sophie and coachThe priority for this week, as communicated to us by the NAZ senior leaders, was for us to go through each GOAL game thoroughly to ensure that all participants understand how the game connects with the social message, and how to balance the dynamic between GOAL games and GOAL classroom activities. To assist in this effort we asked to be taken to a GOAL classroom session at a school so we, CAC, could better understand that aspect of the program. Our team started the day off by coaching the GOAL participants, a large group of giggly young girls, in one of our Be Money Savvy games called Budgeting with Yelena. This is a game of tag where the taggers represent things we should not be spending our money on, or “wants”, and we ask the players to come up with examples. This group thought of makeup, fast food, parties, and jewelry to begin the game. We play the first round where the  “wants” chase everybody else and if they tag somebody they give them the cone and that person becomes the “want”. Then we add netballs. The netballs represent money. If a player has a ball she is safe and they must pass to each other to keep each other safe from the “wants”. But, if they drop a ball, or it goes out of bounds, they’ve lost the ball, the money. The players are forced to make smart, quick decisions to stay away from the “wants” and not lose their money. In life we must make good decisions and not spend our budget on the things we want but the things we need. We ask the girls after the game about “needs” and to give us examples of things in life that we need. This game corresponds with the classroom session “Wants and Needs” that we observed afterwards led by some of the CSCs. This activity expands on the differences between the things we want and those that we need, giving more examples, as well as giving the participants a sample budget and asking them how they would spend it.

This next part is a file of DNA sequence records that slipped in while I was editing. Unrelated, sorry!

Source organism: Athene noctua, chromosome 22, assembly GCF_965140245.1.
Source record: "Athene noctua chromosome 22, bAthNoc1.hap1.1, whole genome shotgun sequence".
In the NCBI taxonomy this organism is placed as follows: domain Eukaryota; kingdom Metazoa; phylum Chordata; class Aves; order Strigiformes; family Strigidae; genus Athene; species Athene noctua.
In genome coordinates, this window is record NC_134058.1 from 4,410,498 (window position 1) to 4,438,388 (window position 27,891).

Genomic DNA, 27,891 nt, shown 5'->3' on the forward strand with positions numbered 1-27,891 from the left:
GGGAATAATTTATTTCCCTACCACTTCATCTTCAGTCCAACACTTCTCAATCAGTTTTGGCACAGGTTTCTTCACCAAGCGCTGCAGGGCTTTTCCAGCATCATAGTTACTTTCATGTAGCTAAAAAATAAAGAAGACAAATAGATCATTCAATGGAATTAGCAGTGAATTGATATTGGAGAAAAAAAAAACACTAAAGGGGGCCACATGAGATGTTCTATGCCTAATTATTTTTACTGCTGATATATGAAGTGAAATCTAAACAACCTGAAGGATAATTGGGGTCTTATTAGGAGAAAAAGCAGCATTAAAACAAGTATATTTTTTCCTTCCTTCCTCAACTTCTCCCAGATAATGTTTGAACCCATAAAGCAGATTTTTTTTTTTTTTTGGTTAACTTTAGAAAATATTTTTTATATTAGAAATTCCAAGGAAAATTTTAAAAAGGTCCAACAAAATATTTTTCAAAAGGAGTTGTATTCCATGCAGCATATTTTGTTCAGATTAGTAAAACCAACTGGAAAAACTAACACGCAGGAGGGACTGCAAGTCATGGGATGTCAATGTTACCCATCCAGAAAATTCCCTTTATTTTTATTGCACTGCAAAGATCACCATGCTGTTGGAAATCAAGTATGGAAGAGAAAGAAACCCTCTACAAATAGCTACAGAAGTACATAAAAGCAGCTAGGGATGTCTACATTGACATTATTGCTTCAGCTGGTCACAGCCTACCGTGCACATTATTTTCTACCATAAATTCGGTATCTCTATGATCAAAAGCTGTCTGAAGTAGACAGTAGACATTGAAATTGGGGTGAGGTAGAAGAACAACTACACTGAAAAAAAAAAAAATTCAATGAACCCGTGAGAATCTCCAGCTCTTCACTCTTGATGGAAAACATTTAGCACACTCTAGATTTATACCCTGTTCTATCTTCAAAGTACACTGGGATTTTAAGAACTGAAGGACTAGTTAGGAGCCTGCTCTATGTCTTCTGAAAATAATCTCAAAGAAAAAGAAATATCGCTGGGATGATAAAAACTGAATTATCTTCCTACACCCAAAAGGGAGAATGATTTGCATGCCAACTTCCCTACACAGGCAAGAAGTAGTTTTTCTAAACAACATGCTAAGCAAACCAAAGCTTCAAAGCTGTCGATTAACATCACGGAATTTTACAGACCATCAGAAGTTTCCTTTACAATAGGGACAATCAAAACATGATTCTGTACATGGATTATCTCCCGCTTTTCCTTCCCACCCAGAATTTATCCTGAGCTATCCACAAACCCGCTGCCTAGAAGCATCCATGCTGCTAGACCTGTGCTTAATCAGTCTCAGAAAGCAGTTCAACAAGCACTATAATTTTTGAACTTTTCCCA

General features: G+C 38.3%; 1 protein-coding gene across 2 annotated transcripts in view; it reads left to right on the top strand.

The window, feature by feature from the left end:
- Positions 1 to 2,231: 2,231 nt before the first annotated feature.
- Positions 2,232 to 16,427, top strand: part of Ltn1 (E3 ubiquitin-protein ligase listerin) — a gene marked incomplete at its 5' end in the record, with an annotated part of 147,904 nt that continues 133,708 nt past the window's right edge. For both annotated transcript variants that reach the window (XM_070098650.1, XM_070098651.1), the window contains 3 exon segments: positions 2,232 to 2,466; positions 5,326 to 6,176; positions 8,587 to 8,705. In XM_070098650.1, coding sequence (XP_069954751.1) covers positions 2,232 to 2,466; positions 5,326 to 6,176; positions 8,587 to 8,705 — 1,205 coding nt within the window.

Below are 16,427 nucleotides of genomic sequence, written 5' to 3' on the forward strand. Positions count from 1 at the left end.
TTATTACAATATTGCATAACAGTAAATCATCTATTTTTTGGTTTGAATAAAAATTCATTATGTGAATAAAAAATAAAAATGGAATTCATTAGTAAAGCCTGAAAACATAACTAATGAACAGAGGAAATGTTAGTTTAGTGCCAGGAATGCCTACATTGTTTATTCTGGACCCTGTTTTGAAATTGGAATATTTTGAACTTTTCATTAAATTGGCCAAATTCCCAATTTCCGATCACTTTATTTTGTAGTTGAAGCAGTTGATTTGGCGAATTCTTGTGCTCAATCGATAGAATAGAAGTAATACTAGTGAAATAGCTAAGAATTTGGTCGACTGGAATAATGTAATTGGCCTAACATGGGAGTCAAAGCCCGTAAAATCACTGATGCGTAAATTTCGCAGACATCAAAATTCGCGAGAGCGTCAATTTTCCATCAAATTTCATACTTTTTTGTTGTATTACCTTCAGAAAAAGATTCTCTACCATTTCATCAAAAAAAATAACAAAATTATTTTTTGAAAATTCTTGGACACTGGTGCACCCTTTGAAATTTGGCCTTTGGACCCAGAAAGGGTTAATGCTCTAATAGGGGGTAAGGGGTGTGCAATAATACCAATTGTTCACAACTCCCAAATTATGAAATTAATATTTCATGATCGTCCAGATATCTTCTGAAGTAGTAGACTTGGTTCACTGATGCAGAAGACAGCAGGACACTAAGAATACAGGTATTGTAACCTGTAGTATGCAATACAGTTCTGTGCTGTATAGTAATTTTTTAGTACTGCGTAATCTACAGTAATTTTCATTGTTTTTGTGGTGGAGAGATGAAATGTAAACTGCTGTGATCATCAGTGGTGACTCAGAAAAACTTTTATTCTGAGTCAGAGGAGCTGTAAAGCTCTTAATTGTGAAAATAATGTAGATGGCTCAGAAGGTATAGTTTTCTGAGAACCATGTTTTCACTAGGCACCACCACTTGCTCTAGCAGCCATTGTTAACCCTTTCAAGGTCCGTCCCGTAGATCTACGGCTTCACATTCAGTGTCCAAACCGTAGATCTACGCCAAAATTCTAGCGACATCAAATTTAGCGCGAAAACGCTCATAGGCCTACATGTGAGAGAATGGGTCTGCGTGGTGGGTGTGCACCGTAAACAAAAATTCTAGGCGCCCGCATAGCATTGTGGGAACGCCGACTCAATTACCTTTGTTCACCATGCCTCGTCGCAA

After this day we really understood what the NAZ Mumbai team needed and how we could best help them. The rest of the week was terrific and both groups left feeling satisfied that we accomplished our goals, enabling each other to do our jobs and achieve maximum impact.

    As we bid farewell to the heat of Mumbai, the wonderful YMCA where we stayed, and that incredible group of game-changers, we set our sights on Delhi, and prepared for the sensory overload that comes with the capital city.

    Same organization. Same country. That’s about all that was similar between our two weeks with NAZ GOAL.

    Delhi was a different state, different city, different group of participants, and a vastly different week overall.

    And that’s the beauty of Coaches Across Continents.

    homkant and naz goalInitially the program was to be the same with both groups, as we had previously planned with Senior Coaches from both cities. But just as we discover with every program, in every city/town/village, in every country we work in, plans change, adapt, transform as we begin to understand who we are working with, the dynamics of the group, the unique situation they are coming from, working in, striving for. It is all part of that magical CAC equation that yields success worldwide.

    NAZ GOAL Delhi is where NAZ began in India, and it was obvious from the outset that this program was farther along in terms of organizational structure, management and sheer size. A larger group of participants, made up mostly of peer leaders and CSCs, the priority for this group was for the younger members to step up as coaches and practice their leadership skills.

    Built in to the week were two of the regularly planned GOAL sessions where peer leaders and coaches run games and classroom activities for about 150 students from the school where we were working. The plan for these sessions was for the GOAL team to assist the CAC team with one game, and then run the second on their own. Our team decided to play Mia Hamm Communication in one massive circle with 150 screaming, hormonal teenagers. Good idea? Great idea! Chaos ensued, naturally, but who doesn’t love a bit of mayhem at the office? The students went absolutely nuts, especially the boys, but they were so happy, so excited to play, so eager to learn and listen to every single word we had to say, and spoke great English so we actually managed to get bits of the social message across – wow! That was a ton of fun.

    The young leaders were great all week. At each and every session they could not wait to play, learn netball skills (from our CAC master netball coaches, of course), and participate in discussions about everything from the importance of budgeting and saving money, to keeping our bodies healthy and how important it is for women to empower each other, for men to empower women, and for women to empower men.

    Another great week with NAZ GOAL, a long blog, and our last stop in India as we say bye to CIC Homkant and coaches Sophie, Nora, and Sarah finish up long trips on the field for one last program in the beautiful mountains of Nepal – jealous? Yep.